For an FMCG brand like Kellogg’s, one of the biggest challenges is distinguishing between claimed behavior and actual behavior. While those two things are often hard to reconcile, Kelloggs’ CMO John Broome says the payoff is the marketers Holy Grail.
According to Broome, who will be speaking at the ADMA Global Forum in Sydney next week, ultimately an FMCG brands wants what a service provider has with their customers – a direct relationship and the understanding of actual behavior that comes from that relationship.
“And to do this with scale,” Broome said. “This is beginning to happen now. I am no expert but I sense we are not far away from a revolution in this space. Mass scale will be key. I don’t want to talk to 20,000 consumers. It has to be two million or more.”
While data is recognised as important in high involvement, high-relationship products and services its importance at the other end of the customer spectrum is often missed.
“FMCGs succeed by growing penetration,” said Broome. “It doesn’t matter that my product only costs $10. For every new consumer I recruit I know they will buy my product three or four times. That means the revenue opportunity is more like $40. If data can help me drive penetration then it’s just as important for low involvement categories as it is for high.”
He nominated programmatic buying as an area where data had been especially effective for Kellogg’s, “…particularly on tracking down hard to reach teens and millennials on the Nutri-Grain campaign.”
“Then the question becomes how best to engage? For these targets, I agree, there’s no point in serving up a standard 30 second TV ad. Instead we’ve designed content that is engaging, real and authentic yet sufficiently ‘on brand’ that it doesn’t require it to be over branded. And a true success measure of this is the number of shares and completions we’ve been seeing alongside the total number of views.”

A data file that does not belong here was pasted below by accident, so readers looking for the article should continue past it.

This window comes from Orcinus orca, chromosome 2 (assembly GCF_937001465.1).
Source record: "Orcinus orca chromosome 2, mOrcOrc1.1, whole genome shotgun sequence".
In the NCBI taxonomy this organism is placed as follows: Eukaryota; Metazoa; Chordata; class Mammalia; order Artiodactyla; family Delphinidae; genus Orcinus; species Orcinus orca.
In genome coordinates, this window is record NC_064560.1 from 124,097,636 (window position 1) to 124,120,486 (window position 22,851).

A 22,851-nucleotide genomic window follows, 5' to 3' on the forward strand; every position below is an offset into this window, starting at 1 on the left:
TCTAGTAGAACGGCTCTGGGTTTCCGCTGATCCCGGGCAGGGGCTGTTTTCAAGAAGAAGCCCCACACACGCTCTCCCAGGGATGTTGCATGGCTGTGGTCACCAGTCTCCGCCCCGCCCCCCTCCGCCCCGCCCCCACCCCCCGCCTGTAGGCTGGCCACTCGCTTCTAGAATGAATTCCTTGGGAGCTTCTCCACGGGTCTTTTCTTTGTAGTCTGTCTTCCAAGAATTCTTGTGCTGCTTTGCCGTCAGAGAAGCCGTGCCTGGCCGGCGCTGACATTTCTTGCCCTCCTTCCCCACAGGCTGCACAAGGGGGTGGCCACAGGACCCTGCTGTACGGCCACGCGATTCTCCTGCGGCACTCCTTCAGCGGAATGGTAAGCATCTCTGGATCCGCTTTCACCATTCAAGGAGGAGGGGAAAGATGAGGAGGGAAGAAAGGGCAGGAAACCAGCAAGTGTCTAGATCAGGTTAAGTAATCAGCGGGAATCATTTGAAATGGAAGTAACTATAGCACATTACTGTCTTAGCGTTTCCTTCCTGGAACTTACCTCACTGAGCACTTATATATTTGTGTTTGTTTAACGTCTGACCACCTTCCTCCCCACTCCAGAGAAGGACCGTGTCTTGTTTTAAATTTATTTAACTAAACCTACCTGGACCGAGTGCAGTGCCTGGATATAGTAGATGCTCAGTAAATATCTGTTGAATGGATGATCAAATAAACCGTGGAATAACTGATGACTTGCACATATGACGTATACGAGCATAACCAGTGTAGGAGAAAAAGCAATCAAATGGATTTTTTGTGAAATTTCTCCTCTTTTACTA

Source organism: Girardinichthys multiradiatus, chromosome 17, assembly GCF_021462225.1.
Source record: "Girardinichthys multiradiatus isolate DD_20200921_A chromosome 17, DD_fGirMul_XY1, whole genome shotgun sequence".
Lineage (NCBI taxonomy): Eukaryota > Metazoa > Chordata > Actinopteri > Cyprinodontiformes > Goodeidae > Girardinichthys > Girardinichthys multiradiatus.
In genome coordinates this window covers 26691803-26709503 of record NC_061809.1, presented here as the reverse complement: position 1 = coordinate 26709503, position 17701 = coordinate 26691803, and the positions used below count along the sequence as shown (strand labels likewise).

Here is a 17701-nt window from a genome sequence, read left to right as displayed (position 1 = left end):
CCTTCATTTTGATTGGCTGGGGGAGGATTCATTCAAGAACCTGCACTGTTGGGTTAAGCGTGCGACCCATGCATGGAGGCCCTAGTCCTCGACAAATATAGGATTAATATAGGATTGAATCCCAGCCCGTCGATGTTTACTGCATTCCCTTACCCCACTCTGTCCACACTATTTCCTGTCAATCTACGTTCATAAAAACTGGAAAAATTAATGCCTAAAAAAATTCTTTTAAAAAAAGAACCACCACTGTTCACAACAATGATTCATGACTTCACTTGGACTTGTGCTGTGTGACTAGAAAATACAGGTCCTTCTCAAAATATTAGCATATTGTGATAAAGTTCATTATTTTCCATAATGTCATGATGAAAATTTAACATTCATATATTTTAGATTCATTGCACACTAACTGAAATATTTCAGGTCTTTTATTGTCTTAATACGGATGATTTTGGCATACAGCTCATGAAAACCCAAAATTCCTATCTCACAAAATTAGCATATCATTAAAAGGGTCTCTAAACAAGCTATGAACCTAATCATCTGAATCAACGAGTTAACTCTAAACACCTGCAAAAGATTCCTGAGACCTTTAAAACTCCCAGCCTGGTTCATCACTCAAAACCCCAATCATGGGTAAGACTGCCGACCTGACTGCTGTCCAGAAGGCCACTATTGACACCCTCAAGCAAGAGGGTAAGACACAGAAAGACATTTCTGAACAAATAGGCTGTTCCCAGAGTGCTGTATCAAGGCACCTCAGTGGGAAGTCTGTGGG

Kellogg’s has a variety of data sources it can call on as it develops its strategy including syndicated retail and home panel data along with its own consumer databases. “The future lies in having access to real-time direct consumer data so that we know who is buying what and when. Then linking this to what people are engaging with is also important. This is beginning to emerge and is what I am particularly interested in.”
Broome also spoke of the importance of risk taking to marketers.
“I’ve been encouraging my team to operate to the 70/20/10 model for a couple of years now so we’ve had some good examples of our brands operating in the 20 per cent and 10 per cent risk space of this model. It’s important to recognise that things don’t always work out as well as they should, but as long you learn from each experience then you will only get better.”
He gave the example of the ‘Midnight Spooning’ digital activation campaign on Crunchy Nut last year as something that didn’t work to full expectation.
“It drove great reach and massive engagement but didn’t drive incremental sales because we learnt that it appealed more to loyal users who are already buying than non-users who are not.”
However that needs to be balanced against the successes.
“Alternatively the Unstoppable stories on Nutri-Grain which involves us moving away from our traditional Ironman space have been a tremendous success driving incremental sales and stronger brand equity from the four million plus interactions with consumers through digital.
“Other companies that I think are demonstrating courage are Coke with their ‘coloured cans’ campaign and the recent new food offering from McDonald’s with its ‘How very unMcDonald’s’ message. Bold and brave.”
This article originally appeared on www.which-50.com